Bush Losing Support of Military
by Bob Burnett | Oct 31 2006
One of the most memorable Iraq war images was President Bush's May 1, 2003, speech from the deck of the aircraft carrier USS Abraham Lincoln. As Bush announced, "Major combat operations in Iraq have ended," framed by the banner, "Mission Accomplished," he was surrounded by hundreds of cheering troops. At the time, it would have been hard to predict that three years later major combat operations would not have ended, the mission would not be accomplished, and Bush would be losing the support of the military.
How did George Bush manage to lose the backing of our armed forces, which at one time was highly supportive of his Administration?
Four factors contributed to this change: First,
the occupation of Iraq was botched. Michael Gordon and Bernard Trainor's recent book, Cobra II: The Inside Story of the Invasion and Occupation of Iraq argues the Administration "committed five grievous errors" during the planning and execution of the invasion: "They underestimated their opponent and failed to understand the welter of ethnic groups and tribes that is Iraq." "They did not bring the right tools to the fight and put too much confidence in technology." "They failed to adapt to developments on the ground;" did not recognize the rise of the insurgency. "They presided over a system in which differing military and political perspectives were discouraged." Finally, "they turned their backs on... nation-building."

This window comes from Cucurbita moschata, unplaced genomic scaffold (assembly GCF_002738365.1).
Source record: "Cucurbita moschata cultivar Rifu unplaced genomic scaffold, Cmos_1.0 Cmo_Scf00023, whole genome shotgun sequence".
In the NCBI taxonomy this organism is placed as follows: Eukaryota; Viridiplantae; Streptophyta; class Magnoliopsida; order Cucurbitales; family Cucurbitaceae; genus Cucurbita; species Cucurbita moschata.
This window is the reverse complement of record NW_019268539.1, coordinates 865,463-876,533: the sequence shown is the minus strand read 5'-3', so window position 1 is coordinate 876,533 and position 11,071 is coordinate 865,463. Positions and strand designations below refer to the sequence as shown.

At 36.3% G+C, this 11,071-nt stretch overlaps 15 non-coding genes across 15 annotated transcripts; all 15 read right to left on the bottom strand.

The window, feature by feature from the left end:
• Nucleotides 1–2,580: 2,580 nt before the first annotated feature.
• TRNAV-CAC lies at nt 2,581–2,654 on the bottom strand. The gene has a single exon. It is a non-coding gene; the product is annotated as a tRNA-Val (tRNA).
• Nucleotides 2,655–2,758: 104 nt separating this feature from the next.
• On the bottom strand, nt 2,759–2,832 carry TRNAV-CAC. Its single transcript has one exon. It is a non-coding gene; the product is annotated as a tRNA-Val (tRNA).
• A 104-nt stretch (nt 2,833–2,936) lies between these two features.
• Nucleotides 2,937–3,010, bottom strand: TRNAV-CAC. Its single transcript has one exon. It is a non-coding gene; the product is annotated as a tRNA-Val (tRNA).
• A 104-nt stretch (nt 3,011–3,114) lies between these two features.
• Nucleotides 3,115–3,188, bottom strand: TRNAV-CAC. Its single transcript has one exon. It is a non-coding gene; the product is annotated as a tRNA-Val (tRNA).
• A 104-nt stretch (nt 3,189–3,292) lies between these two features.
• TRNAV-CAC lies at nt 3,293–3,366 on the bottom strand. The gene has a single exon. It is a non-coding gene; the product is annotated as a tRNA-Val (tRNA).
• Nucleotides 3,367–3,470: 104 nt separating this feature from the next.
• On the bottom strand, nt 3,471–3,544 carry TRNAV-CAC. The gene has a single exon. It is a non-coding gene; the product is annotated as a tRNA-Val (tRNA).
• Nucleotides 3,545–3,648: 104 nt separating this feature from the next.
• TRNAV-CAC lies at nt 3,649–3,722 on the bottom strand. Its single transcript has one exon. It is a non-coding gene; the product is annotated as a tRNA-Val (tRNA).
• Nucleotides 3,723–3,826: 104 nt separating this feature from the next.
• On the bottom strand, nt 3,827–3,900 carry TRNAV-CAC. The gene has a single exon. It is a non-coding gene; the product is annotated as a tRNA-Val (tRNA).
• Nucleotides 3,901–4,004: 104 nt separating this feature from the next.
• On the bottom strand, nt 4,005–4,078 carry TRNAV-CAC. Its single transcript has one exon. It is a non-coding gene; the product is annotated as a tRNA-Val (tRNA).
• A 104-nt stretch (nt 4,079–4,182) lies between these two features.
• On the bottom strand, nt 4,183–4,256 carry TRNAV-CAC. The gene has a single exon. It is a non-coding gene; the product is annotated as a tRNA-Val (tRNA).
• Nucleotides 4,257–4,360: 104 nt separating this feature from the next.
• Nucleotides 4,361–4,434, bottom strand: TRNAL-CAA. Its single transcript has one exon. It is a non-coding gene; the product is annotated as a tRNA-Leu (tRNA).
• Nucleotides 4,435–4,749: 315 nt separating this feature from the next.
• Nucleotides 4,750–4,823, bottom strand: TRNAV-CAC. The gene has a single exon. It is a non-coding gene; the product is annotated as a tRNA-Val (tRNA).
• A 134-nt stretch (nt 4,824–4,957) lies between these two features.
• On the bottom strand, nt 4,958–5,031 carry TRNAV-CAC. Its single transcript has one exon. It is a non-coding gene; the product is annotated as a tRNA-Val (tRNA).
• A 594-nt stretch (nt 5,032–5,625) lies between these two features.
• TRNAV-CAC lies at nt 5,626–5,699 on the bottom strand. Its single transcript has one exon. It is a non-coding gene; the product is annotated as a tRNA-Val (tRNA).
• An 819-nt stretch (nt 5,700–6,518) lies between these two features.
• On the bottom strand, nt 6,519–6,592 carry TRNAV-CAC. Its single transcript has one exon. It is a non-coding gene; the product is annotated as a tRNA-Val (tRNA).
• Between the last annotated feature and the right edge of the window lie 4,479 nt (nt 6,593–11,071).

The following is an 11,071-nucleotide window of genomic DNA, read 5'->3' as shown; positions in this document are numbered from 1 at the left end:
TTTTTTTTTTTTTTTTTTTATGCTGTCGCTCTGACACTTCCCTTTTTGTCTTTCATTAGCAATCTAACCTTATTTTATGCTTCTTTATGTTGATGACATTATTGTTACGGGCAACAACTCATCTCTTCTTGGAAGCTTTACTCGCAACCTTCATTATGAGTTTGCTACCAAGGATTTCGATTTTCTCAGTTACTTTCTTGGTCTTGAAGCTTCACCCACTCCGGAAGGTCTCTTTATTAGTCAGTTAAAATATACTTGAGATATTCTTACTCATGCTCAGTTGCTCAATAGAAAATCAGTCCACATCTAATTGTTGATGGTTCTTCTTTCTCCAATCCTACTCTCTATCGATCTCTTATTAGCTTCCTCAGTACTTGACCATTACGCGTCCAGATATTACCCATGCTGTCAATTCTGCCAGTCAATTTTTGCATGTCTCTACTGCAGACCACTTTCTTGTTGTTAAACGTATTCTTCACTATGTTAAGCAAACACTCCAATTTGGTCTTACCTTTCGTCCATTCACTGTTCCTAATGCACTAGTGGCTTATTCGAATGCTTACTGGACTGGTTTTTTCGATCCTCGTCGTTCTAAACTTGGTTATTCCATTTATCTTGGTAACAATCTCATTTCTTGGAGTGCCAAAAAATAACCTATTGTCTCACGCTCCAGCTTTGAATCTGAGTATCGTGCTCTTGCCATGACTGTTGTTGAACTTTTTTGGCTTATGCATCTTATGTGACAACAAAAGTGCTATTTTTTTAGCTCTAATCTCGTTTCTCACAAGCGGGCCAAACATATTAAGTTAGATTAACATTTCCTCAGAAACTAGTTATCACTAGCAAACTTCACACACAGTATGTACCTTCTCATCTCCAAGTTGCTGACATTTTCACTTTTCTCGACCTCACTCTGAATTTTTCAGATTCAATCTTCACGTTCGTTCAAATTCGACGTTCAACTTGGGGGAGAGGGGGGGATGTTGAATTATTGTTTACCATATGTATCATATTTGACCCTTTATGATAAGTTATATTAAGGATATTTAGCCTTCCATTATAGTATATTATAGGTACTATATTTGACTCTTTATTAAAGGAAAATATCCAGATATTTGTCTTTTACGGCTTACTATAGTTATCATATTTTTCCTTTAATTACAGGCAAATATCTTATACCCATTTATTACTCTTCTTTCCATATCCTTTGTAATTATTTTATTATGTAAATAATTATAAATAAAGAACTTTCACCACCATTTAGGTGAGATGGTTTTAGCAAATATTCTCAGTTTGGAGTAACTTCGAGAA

, the Bush Administration's failure to "bring the right tools to the fight" directly impacted rank-and-file troops. Particularly in the early days of the occupation, most had inadequate equipment. A recent poll indicated that 42 percent of Iraq and Afghanistan veterans "said their equipment was below the military standard of being 90 percent operational."
, the longer our troops stayed in Iraq the more they became aware that most Iraqis didn't want them there. A recent poll indicated that 71 percent of Iraqis want occupation forces to leave within a year. Further, 60 percent supported attacks on US-led forces.
increasing numbers of retired Army and Marine generals began to express opposition to the war. (It's a violation of the Uniform code of Military Justice for an active-duty officer to criticize the President or anyone in the chain of military command.)
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